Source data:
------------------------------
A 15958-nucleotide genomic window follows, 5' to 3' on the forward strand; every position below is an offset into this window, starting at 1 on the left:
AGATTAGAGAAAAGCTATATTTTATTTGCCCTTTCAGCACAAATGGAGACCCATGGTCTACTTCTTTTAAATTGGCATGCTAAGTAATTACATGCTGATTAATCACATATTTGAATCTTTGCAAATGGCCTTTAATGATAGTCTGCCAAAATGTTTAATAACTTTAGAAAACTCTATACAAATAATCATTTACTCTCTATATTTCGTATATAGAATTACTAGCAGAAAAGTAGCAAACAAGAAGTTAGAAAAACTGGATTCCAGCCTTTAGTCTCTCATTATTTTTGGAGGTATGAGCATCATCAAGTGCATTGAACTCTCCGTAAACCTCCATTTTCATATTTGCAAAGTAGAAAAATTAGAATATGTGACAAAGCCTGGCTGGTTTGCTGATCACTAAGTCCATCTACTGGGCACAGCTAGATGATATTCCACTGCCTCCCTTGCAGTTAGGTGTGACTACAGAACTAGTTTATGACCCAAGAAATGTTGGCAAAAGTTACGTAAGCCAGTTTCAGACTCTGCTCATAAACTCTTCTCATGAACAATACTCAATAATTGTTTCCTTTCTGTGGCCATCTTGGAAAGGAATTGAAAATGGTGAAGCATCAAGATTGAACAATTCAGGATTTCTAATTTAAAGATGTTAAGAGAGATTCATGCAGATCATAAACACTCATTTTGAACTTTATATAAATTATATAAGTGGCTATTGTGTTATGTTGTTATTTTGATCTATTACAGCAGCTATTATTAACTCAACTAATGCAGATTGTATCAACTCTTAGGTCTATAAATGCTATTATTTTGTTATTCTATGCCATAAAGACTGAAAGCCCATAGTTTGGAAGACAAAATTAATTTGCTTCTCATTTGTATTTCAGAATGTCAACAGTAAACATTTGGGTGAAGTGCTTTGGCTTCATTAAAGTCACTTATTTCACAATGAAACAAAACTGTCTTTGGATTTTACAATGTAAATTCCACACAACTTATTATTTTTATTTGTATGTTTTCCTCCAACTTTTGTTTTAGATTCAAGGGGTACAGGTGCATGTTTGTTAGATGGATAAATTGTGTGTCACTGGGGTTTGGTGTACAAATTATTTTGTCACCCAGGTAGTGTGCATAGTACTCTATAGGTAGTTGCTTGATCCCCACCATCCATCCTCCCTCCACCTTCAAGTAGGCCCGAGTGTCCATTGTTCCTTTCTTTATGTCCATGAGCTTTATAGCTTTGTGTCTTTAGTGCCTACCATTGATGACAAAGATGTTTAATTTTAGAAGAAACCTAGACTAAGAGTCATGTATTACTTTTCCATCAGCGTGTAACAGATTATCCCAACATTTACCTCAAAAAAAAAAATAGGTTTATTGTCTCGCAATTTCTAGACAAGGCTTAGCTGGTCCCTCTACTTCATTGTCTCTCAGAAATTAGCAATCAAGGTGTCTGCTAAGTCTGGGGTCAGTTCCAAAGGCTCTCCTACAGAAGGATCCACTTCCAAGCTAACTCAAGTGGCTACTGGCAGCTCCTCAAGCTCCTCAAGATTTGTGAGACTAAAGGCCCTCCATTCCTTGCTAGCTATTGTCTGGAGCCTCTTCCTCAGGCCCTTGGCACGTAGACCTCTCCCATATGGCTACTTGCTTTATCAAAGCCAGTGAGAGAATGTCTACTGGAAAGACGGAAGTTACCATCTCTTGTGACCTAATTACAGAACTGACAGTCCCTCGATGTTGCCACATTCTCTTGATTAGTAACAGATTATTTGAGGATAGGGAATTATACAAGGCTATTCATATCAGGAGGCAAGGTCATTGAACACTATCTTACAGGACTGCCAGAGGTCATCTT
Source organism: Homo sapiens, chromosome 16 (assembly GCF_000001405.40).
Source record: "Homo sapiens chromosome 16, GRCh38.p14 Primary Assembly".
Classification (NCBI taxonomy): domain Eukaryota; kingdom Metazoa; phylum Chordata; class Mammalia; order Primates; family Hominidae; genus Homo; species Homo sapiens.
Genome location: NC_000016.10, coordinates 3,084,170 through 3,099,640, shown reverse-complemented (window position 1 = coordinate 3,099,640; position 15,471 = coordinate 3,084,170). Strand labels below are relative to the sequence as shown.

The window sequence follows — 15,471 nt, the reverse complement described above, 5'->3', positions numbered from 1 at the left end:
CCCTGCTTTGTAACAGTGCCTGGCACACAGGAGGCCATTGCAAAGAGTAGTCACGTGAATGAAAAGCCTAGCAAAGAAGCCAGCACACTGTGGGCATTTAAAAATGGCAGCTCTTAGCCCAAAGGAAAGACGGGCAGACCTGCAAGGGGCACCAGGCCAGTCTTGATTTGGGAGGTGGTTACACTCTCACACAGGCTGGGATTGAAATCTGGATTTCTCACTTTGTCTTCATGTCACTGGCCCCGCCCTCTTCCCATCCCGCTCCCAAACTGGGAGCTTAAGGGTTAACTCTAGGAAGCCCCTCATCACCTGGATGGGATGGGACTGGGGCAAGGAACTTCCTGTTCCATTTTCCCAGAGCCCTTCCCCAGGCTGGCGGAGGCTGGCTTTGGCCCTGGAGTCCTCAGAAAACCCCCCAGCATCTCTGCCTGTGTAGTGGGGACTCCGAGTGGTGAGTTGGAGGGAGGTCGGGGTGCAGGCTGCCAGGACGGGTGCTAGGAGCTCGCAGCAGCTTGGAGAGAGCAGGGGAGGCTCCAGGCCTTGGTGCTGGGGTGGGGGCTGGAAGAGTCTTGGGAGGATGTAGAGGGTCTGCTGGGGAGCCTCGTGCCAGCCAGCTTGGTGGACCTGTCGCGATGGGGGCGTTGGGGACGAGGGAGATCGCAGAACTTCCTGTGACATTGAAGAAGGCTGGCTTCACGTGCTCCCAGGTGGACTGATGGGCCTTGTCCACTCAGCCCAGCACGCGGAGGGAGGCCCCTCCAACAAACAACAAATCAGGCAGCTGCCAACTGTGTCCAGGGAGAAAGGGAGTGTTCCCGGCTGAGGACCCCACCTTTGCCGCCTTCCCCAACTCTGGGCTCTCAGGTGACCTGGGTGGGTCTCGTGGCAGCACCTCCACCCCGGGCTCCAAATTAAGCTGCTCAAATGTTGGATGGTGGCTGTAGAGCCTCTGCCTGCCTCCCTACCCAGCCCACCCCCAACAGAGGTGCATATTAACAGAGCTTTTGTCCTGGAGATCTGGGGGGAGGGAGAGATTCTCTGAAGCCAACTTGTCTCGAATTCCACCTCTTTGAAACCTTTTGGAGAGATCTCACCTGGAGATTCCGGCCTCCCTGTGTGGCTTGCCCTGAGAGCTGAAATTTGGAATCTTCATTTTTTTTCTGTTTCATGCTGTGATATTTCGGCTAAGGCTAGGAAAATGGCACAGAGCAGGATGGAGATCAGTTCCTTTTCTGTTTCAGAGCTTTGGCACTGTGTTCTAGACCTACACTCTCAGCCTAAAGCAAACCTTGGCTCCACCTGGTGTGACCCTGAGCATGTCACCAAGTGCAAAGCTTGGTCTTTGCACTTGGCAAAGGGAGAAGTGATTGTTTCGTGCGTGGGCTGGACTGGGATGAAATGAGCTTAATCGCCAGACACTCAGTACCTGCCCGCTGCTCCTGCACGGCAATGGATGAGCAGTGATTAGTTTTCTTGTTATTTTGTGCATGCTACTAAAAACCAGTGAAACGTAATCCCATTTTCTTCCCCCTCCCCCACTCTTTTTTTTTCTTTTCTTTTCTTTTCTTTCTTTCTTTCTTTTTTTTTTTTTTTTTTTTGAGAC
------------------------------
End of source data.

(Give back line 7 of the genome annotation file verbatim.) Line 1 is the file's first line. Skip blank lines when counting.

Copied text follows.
The window sequence follows — 15,471 nt, the reverse complement described above, 5'->3', positions numbered from 1 at the left end: